It's a cool project, and I'd love to have it around, but there's going to be some licensing issues with it. All of these scanners are either for sale or free on a trial basis only.

    Still, I'd really like to see something like this exist...

  5. Aibek
    February 28, 2011 at 1:30 pm

    Let us know once the custom Live CD is ready, we'll definitely profile
    it on MUO.

    Aibek

  6. Hi Lldav9
    February 25, 2011 at 5:15 pm

    Do i burn the .tar normally or need a special program?

    • jhpot
      February 25, 2011 at 5:29 pm

      You don't burn tar files; you extract them. It's going to include the source code which you can compile.

      If you're using Ubuntu I recommend you just grab the .deb file; it can be installed with a double-click.

      • Hi Lldav9
        February 25, 2011 at 5:33 pm

        ohhh so this isn't a livecd? its for use in a linux enviro? dammmn i c.

        • Aibek
          February 28, 2011 at 8:31 am

          It would be pretty cool if someone compiles a live CD with the Penguin Pills in it. I can see myslef usingit for scanning infected Windows systems.

        • Lazza
          February 28, 2011 at 10:37 am

          Maybe if I have time I'll try to do a Lubuntu remaster. Up to now it was sufficient to me to use the Kaspersky live cd the one time I needed it, and after that I could boot up Windows and install a copy of AVG free to finish the work. :P

        • Aibek
          February 28, 2011 at 12:30 pm

          Let us know once the custom Live CD is ready, we'll definitely profile
          it on MUO.

          Aibek

        • jhpot
          February 28, 2011 at 2:09 pm

          It's a cool project, and I'd love to have it around, but there's going to be some licensing issues with it. All of these scanners are either for sale or free on a trial basis only.

          Still, I'd really like to see something like this exist...

        • Lazza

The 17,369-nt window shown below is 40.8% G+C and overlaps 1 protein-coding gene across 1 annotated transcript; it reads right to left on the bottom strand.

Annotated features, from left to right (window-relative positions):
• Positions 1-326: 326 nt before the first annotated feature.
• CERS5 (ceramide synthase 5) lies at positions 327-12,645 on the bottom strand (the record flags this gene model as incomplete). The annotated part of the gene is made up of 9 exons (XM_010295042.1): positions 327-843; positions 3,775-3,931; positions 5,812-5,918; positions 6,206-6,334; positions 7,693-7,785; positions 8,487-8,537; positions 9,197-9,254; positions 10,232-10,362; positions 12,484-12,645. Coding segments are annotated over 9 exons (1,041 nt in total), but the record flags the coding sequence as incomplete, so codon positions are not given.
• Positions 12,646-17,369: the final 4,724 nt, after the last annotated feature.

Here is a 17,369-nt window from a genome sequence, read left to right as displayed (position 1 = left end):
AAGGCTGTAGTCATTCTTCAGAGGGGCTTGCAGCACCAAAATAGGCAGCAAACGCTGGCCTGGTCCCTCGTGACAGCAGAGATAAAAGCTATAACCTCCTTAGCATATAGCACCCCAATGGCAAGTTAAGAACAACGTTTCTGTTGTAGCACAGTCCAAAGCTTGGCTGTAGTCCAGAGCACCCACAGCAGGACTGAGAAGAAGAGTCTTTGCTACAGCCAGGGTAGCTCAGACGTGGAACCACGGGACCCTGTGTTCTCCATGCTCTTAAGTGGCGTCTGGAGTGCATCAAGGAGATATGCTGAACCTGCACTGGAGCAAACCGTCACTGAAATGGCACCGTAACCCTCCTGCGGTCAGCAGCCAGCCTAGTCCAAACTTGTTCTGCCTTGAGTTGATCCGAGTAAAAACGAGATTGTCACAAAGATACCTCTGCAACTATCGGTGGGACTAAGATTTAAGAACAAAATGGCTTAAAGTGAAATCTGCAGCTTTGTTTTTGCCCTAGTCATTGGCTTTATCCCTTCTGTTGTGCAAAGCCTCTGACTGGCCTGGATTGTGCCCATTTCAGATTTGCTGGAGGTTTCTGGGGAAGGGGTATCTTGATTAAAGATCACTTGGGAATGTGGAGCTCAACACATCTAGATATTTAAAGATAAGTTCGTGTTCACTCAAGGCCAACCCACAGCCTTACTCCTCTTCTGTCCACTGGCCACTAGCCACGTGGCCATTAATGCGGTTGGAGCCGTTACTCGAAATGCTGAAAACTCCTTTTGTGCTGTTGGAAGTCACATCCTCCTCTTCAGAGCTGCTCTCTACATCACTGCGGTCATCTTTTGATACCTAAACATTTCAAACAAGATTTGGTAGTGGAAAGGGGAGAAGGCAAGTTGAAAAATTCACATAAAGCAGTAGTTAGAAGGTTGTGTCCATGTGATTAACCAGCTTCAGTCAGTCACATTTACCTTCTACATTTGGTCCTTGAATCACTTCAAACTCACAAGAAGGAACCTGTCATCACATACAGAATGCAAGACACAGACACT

March 3, 2011 at 8:07 pm

          I'd love to have my distro for Italian high schools reviewed since it took me one entire year of school to get it done. :P
          Anyway I had a quick look to the engines, the only one that allow redistribution is Avira Antivir. For the others I could create a bash script that downloads and installs them in the live environment and then a user could use Remastersys to get his own custom build with all engines inside by default. I'm wondering if it's worth it. :)

        • Aibek
          March 4, 2011 at 5:16 am

          "then a user could use Remastersys to get his own custom build with all
          engines inside by default"

          Sounds good. This will definitely make an interesting article) Up for it?

        • Lazza
          March 4, 2011 at 5:57 pm

          I'll see what I can do. I'm not promising anything. :P

        • Aibek
          March 5, 2011 at 7:00 am

          thanks

        • Lazza
          March 13, 2011 at 9:28 am

          I made a first test build with Reconstructor just to try it. It's not very encouraging, since it takes about 800mb. Maybe I should remove Antivir too and only put a bash script inside...

        • Aibek
          March 14, 2011 at 3:58 am

          Ok cool, keep me updated please

        • Lazza
          March 29, 2011 at 12:47 pm

          Actually I think it's not worth it and I don't have so much time. After all if people use Windows it's their fault. :P

        • Aibek
          March 29, 2011 at 1:13 pm

          :-)

  7. jhpot
    February 25, 2011 at 6:29 pm

    You don't burn tar files; you extract them. It's going to include the source code which you can compile.

    If you're using Ubuntu I recommend you just grab the .deb file; it can be installed with a double-click.

  8. Hi Lldav9
    February 25, 2011 at 6:15 pm

    Do i burn the .tar normally or need a special program?

  9. Lazza
    February 25, 2011 at 4:00 pm

    Why don't they add a preset for ClamAV?

    • jhpot
      February 25, 2011 at 4:36 pm

      It's a valid question. I've no idea, but I haven noticed that Clam's engine is less than perfect.

      • Lazza
        February 25, 2011 at 4:39 pm

        That's right. No engine is perfect. ;)

  10. SuperBlooper057
    February 24, 2011 at 10:49 pm

    At first I was like, cool. Then I realized that Linux doesn't get virii.

    • jhpot
      February 24, 2011 at 11:04 pm

      Haha, fair enough. There's always dual-booting, and helping scan computers for Windows-bound friends and family.